Archive for the ‘Advice’ Category
Wednesday, February 17th, 2016
South by Southwest. The international music festival and conference that has become a global phenomenon, which now includes Interactive, Gaming, Film and more in its programming.
1991. My first trek to SXSW. I was 18. It was held in only one hotel in Austin, Texas. The Hyatt. All the panels, speakers and exhibitors were housed in this one spot. The music showcases did take place in clubs, mainly on or right off 6th Street, but, for the most part, it was a small affair.
And it changed my life. I met Marc Geiger, co-founder of Lollapalooza, which, that very summer, started its own phenomenon. I had just heard him on the A&R panel, and he had that spark in his eyes, and that edge in his voice. The one I recognized in myself and the one I soooo admired in others. He spoke of passion, and he spoke of vision and innovation. I wanted to know what he knew. I wanted to learn from him.
So…. I called his room up and told him I wanted to hear about his work and his journey. Yeah, I was a ballsy (or perhaps naive) young kid with big dreams of being in the music biz. I just asked the front desk to connect me to his room, and bam, I was able to leave a message on his room phone.
I got a surprise knock on my door an hour later. It was Marc. He invited me and my buddy Paula to go watch the bats. Now, if you have yet to visit Austin and haven’t gone to see the largest urban colony of bats in the world come streaming out from underneath the Congress Avenue Bridge, it’s a MUST SEE experience. At sunset, the bats take flight in search of food. It is a gorgeous sight. You can stand or sit on the banks of the Colorado River, or stand on the bridge itself, and watch.
For the next hour, Marc talked with me about how he and Perry Farrell created Lollapalooza, what their vision was, how they brought it to fruition, what was next for him, and so much more.
From then on, I always, no matter how scared I was, made that call, sent that email or found a way to meet, interview or incite storytelling out of my idols.
I am heading back to Austin in March. This time I will be meeting with friend and mentor Hugh Forest, the executive director of SXSW Interactive, which welcomed 40,000 attendees last year.
For a woman who is about to host the five-year anniversary of her lil book and writers convention that will bring in over 1,000 attendees, and which continues to grow, you can see why reaching out to Hugh a few short years ago when UTOPiAcon was still in its infancy was such a big and important step for me.
I wrote that email. He answered. We have since spoken on the phone, and exchanged book recommendations, advice (mostly from him to me), and laughs over the “be careful what you wish for” variety. I value his experience more than I can say. I value his vision, his approach to his team (they go out for beers and share in the successes and failures together). But mostly, I am so very grateful that he is the type of leader who found the time to answer an email, and who generously gave of his time and his expertise to a stranger with a dream.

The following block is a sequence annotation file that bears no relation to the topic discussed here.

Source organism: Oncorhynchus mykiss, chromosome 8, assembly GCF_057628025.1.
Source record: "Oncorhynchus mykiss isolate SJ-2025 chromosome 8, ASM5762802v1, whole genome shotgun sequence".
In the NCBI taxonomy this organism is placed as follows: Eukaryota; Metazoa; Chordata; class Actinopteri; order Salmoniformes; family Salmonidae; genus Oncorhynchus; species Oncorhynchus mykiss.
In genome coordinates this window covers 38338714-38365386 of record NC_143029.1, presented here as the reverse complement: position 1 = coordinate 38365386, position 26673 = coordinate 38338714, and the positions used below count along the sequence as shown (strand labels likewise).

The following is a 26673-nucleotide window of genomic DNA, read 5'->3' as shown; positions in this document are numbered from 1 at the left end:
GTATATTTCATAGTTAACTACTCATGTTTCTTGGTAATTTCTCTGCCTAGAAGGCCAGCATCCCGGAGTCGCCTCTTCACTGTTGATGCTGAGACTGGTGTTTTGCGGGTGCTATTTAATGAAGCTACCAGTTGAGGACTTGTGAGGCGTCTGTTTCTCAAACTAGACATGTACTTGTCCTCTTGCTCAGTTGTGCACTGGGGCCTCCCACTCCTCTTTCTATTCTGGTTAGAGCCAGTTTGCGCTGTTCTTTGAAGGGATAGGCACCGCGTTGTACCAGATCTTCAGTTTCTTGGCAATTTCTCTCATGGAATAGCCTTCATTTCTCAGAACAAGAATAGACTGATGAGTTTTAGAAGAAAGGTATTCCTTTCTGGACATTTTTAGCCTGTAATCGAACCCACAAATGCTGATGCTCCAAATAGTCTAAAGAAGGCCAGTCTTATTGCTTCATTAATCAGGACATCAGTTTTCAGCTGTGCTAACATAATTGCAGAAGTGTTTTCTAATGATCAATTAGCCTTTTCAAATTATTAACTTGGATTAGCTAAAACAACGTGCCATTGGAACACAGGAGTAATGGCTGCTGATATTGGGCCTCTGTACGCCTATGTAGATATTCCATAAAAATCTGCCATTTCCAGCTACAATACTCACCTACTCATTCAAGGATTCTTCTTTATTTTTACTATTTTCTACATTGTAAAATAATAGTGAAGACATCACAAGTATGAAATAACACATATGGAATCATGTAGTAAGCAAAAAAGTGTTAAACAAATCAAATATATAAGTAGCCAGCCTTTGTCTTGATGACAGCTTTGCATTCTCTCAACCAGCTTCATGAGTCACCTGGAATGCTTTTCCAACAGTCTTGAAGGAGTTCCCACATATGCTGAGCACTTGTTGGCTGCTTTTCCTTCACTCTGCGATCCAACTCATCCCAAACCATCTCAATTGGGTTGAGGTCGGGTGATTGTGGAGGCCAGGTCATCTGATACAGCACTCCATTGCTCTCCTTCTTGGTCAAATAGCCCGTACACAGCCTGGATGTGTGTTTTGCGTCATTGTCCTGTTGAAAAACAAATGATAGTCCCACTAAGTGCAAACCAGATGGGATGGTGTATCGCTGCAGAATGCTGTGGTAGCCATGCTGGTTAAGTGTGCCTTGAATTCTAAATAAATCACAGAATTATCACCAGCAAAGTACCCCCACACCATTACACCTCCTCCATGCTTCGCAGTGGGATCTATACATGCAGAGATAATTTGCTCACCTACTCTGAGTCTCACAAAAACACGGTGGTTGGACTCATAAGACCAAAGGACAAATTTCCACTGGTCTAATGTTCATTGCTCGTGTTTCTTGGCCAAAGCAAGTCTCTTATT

What I’m trying to say to you is this —
If there is someone out there you think is out of reach, but they seem like a kindred spirit, take a chance, make the ask. It has worked for me more than twice. My life, my business, and my vision have grown and been dramatically, positively impacted by taking the chance.
But, please, remember there is a difference in reaching out and badgering to death. There is an etiquette to follow. It’s mainly called common sense and common courtesy. Treat someone as you would like to be treated. Do not always be the taker in the equation. You have gifts, as well. Be mindful of time, of how often you “impose,” and of how you speak to these people, who are busy and also have lives and families and demands on them that have nothing to do with you. They don’t owe you anything, so when they do give of themselves to you, be thankful. And don’t get so used to it that you start to feel entitled to their time or energy. Do the work. Only reach out when you are truly stuck or want to share a success.
I will be in Austin the first week in March of 2016. If you want to meet with me, email me at TuneIn@theSocialDeviants.com.
Post Script: Marc Geiger got his start back in the 80s booking bands in college. He loved the Australian band The Church. He called information in Australia and got their manager’s number. He called and said he wanted to get the band a deal in the U.S. The rest is history. MAKE. THE. CALL.
Thursday, November 21st, 2013
I have had several people come to me asking how I birthed utopYA, the conference and awards that celebrate women writers of young adult and new adult fiction, because they want to create their own conference or event and would like to replicate its success. For them, I held a special podcast a year ago, where I shared how we did it. I’ll probably be sharing that podcast recording again soon in some way.